Playing rules tweaked for Indian Badminton League

New Delhi, July 21 (IANS) The rules of the upcoming Indian Badminton League (IBL) have been tweaked to make the game more competitive and attractive for the spectators.

Unlike international rules, where the victor needs a two-point gap to win the match, in IBL the player who first reaches 21 points in the first two games will win the match, irrespective if the opponent is on 20 points.

But if the match goes into the third and deciding game, it will be an 11-point game instead of 21. Here too, the winner will not need a two-point gap to triumph.

Also, there will be two one-minute breaks in the first two games when either shuttler reaches the 7-point mark and the 14-point mark first. In the third game, there will be a 60-second break when a player reaches the 6-point mark first.

There will be an additional two-minute break between the games.

"This is a new format and should be interesting. The slots will be used to show advertisements to generate revenue and the players will also get a break," a Badminton Association of India (BAI) official told IANS Sunday on condition of anonymity.

To add to that, all the five matches in the tie will be played out during the group stages even if one team routs the other 3-0 in the first three matches. However, the same won't be the case in the knockouts, where the team to win the first three matches proceeds to the next round.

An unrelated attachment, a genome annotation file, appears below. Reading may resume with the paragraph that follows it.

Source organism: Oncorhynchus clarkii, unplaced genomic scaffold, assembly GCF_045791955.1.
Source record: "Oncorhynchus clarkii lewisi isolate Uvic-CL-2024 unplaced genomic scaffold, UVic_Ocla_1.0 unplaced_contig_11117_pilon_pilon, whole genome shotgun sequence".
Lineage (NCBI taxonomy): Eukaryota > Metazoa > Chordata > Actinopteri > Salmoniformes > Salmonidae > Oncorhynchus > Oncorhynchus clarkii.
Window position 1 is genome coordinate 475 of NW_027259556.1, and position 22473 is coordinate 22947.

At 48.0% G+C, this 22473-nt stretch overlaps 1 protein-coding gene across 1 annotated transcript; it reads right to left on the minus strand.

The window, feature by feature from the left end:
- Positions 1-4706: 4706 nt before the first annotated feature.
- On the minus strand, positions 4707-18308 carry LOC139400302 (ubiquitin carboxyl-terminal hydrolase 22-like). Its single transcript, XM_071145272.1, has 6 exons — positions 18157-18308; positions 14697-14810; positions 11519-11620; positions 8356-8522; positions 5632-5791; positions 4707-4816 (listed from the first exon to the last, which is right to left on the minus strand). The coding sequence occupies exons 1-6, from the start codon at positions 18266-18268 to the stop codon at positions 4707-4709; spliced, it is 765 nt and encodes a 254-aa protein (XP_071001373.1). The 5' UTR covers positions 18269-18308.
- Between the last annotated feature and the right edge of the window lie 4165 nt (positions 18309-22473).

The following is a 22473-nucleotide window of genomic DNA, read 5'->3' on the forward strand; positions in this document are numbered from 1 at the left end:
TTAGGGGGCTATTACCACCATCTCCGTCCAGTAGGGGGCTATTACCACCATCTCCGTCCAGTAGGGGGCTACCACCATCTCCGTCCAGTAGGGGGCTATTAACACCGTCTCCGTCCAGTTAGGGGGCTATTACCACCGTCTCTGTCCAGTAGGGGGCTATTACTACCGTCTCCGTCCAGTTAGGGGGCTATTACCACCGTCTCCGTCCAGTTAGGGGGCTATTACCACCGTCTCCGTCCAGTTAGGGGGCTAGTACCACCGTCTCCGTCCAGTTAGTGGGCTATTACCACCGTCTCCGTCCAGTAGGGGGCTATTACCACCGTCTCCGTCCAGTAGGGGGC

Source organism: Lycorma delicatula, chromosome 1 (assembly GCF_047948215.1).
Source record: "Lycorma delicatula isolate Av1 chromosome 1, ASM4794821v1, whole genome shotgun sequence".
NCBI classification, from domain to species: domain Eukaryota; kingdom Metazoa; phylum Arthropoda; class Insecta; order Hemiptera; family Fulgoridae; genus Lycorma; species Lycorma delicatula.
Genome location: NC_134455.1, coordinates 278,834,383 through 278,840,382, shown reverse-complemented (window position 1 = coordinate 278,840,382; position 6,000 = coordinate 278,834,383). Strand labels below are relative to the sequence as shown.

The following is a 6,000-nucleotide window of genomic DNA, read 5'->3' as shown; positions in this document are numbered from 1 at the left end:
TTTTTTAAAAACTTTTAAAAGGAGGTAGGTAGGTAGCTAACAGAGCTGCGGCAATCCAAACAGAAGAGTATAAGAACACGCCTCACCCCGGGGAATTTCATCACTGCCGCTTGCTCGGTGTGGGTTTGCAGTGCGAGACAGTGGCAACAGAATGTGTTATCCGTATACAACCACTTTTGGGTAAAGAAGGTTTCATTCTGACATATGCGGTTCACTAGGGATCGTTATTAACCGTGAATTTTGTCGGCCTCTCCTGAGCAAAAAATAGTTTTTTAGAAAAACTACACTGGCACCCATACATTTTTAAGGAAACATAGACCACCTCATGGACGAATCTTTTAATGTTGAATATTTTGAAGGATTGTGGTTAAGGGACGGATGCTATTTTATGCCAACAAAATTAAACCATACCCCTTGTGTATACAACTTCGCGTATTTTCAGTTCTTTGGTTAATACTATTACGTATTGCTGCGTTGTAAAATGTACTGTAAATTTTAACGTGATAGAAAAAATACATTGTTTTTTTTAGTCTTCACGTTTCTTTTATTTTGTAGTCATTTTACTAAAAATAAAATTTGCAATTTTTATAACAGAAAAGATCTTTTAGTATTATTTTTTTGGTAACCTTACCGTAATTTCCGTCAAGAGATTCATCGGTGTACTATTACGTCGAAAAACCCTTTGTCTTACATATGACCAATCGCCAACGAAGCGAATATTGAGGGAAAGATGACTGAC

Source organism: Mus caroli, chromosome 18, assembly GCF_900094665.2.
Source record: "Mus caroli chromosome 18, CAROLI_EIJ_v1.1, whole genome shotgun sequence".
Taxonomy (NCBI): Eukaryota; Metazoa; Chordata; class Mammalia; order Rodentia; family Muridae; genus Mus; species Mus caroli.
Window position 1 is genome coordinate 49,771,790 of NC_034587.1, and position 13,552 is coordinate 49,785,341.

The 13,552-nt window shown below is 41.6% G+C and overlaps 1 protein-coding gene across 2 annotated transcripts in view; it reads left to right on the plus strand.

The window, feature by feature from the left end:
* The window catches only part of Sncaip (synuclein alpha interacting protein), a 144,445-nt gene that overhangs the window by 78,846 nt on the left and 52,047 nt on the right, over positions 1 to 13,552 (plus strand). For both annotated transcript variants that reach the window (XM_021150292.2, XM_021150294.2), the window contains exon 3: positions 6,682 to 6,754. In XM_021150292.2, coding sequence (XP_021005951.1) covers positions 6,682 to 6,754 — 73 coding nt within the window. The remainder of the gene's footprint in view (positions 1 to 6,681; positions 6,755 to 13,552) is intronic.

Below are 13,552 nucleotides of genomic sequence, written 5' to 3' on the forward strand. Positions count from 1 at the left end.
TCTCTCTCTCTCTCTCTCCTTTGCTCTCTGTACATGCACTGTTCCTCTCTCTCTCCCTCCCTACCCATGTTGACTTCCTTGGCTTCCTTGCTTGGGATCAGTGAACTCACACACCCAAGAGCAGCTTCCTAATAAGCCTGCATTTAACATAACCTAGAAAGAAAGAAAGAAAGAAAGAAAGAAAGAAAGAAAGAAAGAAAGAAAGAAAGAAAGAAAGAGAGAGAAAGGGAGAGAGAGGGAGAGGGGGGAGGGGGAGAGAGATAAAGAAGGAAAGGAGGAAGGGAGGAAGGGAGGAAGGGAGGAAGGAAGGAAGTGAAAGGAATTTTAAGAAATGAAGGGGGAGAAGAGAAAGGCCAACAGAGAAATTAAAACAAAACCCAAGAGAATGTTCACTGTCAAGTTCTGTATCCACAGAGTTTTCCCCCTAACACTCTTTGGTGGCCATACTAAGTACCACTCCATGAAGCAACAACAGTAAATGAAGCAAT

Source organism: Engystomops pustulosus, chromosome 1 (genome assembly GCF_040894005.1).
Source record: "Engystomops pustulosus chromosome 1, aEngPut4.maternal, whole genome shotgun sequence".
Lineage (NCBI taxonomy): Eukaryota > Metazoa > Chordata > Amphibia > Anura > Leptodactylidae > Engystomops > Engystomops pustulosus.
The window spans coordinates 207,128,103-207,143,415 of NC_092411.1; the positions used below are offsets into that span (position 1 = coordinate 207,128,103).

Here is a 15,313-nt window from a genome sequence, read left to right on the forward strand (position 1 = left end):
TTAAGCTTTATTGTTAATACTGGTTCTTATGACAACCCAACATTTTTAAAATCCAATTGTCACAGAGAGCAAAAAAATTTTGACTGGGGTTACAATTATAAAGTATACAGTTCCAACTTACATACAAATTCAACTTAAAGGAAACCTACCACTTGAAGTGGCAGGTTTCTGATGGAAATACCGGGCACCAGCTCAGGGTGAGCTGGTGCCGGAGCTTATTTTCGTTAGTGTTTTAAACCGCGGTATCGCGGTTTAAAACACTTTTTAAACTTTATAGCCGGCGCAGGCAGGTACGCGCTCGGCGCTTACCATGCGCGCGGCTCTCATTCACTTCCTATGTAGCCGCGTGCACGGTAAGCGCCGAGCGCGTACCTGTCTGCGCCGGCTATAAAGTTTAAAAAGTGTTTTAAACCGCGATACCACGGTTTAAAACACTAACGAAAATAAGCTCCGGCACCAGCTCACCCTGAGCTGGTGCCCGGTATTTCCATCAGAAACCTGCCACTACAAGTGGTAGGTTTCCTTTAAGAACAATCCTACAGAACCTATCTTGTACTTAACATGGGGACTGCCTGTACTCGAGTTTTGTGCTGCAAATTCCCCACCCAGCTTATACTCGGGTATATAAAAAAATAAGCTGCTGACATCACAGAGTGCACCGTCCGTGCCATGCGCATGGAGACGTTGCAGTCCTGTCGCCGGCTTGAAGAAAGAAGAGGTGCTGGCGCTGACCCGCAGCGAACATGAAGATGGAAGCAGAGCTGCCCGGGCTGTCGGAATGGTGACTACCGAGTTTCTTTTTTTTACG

Former national champion U. Vimal Kumar seemed excited about the new format.

"It will be interesting. This could bring up a few surprises. You can see some small player topple a big name because the pauses could also break the momentum of any player," said the Olympian, who has been roped in as the coach of the Banga Beats.

Delhi Smashers coach Rashid Sidek, of Malaysia, however, disagreed that the new rules will affect the game.

"I don't think it will make much of a difference. All top players like Lee Chong Wei have the ability to stay focussed, otherwise they wouldn't be where they are. Surprises are a part of the game. It is certainly interesting and we will see how it goes," the 1996 Atlanta Olympics bronze medallist told IANS.


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